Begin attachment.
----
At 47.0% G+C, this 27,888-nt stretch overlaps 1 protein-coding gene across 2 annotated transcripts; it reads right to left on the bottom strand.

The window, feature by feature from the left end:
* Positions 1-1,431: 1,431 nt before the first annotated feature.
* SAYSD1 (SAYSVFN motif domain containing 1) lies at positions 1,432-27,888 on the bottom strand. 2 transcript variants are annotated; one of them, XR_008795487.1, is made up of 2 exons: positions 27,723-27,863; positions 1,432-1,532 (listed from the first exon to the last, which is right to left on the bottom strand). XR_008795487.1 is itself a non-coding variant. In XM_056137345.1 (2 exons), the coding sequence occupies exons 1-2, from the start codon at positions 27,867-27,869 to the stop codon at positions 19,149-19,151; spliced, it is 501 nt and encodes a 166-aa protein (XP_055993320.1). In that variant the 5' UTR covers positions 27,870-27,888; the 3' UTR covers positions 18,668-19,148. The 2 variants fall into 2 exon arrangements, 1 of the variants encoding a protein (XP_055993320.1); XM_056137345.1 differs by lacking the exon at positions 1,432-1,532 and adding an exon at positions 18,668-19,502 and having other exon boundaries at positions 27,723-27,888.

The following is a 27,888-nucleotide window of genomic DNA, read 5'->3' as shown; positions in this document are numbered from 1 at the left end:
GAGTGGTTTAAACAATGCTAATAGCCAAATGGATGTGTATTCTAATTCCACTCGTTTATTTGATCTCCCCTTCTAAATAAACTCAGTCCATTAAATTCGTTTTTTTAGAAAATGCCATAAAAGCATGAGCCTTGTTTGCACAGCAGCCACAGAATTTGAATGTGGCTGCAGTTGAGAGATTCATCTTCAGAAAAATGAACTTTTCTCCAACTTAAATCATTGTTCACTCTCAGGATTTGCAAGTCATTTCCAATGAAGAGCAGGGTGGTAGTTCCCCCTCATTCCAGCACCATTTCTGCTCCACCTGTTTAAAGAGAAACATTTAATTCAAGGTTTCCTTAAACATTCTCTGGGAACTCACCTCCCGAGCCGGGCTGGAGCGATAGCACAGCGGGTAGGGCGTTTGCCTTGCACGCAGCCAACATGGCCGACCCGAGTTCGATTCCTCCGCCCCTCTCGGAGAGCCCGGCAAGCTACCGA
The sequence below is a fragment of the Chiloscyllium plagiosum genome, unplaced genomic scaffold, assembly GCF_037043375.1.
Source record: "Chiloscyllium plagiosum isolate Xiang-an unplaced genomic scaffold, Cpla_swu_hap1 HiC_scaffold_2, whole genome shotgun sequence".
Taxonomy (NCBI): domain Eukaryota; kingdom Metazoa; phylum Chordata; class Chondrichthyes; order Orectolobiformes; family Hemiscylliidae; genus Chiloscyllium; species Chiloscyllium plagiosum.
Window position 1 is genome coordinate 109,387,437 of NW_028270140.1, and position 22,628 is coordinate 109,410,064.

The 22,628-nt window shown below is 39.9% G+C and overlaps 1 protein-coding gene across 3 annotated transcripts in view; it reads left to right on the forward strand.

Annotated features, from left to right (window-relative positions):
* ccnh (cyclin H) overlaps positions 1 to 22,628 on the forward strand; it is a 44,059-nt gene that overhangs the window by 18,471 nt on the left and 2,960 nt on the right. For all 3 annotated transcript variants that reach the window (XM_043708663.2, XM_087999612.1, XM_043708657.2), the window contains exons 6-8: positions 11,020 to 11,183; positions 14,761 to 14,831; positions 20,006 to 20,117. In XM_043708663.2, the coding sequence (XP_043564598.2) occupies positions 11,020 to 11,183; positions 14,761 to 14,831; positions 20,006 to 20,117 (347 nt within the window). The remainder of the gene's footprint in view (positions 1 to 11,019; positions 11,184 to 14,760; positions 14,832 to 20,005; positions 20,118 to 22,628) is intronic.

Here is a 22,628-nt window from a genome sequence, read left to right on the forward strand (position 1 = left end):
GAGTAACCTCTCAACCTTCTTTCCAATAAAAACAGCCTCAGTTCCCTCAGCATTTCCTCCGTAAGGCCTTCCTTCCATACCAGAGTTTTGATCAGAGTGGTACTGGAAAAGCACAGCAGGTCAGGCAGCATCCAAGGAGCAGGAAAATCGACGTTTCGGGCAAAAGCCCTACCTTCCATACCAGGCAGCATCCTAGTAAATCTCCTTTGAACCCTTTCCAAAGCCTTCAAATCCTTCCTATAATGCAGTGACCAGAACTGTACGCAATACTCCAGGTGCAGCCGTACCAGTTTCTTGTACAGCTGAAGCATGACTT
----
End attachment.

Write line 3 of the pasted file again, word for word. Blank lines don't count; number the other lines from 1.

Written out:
* Positions 1-1,431: 1,431 nt before the first annotated feature.